• We do not have an expensive taste and have no space for souvenirs on our bikes, so all we take home are pictures and memories.
  • Our sponsors supplied us with most of our gear, so we had little costs up front.

It is still a lot of money, don’t you have any other costs as well?

  • We do not have kids, we do not have a car and have no debts, we never bought and will not buy anything we cannot afford. We have a house, but that is rented out so almost pays for itself.
  • So things we need to pay are: food & drinks. Sometimes camping fees (mostly we camp in the wild or on people’s lawns); Internet connections along the way, spare parts for our bikes; replacements for clothes we wore out; park fees; visa fees; entry fees for places we want to visit etc.
  • It is hard to plan exactly how much we will spend, but we want to see things along the way and will buy some dinners or breakfasts along the way when we are too tired or lazy to cook or think we deserved it after cycling another 1000km or a tough day. Basically we are on a tight budget, but will not let this stop us from enjoying the places we visit.

Is there any way we can support your trip?

  • Yes! Many ways, first of all you can sign up for our newsletter or RSS feed. Forward them to others that might enjoy reading travel stories, stories about people and culture, cycling, environmental issues, America.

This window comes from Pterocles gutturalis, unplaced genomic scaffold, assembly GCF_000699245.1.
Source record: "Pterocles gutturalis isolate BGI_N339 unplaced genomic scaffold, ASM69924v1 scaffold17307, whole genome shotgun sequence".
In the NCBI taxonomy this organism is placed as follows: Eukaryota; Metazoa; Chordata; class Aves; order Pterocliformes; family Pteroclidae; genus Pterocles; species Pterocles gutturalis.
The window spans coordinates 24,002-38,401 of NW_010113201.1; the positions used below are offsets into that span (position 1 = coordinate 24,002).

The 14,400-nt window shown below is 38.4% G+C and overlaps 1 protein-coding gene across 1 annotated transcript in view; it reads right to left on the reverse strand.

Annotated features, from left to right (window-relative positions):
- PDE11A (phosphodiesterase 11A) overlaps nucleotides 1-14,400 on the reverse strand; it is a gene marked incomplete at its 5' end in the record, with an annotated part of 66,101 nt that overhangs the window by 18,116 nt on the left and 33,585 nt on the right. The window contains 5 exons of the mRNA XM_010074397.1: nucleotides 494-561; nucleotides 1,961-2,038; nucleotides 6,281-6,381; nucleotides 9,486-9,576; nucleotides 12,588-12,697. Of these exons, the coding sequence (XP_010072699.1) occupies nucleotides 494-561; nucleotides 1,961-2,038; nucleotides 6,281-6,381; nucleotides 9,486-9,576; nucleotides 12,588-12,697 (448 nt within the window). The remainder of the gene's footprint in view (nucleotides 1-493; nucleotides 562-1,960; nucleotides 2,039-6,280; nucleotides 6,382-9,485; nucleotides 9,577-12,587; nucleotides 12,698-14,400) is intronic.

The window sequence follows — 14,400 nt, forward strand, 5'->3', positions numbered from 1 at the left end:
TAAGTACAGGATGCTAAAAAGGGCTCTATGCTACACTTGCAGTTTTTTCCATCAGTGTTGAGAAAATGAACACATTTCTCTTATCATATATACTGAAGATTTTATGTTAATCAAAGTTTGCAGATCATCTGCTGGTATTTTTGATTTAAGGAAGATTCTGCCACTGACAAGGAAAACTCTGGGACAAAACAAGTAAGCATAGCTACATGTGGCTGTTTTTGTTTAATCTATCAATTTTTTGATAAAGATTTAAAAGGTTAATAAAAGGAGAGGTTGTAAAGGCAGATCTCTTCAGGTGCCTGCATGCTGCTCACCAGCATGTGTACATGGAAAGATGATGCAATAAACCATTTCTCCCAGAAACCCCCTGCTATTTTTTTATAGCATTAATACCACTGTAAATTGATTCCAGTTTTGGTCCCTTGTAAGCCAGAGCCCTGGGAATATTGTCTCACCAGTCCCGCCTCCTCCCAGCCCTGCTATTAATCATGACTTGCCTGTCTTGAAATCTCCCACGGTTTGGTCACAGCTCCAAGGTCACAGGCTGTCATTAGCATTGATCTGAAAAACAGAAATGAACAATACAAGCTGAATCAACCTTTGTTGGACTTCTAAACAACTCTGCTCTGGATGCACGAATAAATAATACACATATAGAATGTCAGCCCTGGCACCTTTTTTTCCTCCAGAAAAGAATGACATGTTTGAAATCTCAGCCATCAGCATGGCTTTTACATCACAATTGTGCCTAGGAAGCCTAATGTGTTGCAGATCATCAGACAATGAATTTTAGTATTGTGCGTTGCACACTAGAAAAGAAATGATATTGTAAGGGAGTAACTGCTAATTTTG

• Leave comments on the posts. We love to read them, they keep us going. Small notes from friends and strangers are huge boosts for our confidence and can help us through rough and difficult times.
  • Just think of this website as a free interactive travel magazine subscription. If you enjoy reading our stories and seeing our photos, you can thank us by donating some money using the form on the right side of every post and page, using PayPal or credit card. Every small amount is welcome, just think what you would spend on a magazine or book.
  • Check out the Google ads if there is something interesting for you (do not click them all just to help, see notes above).
  • Link to our websites or specific reports or photos from your own website or blog. Add us to Stumble Upon, ReddIt, Digg etc. get the word out that it is possible to travel by bicycle!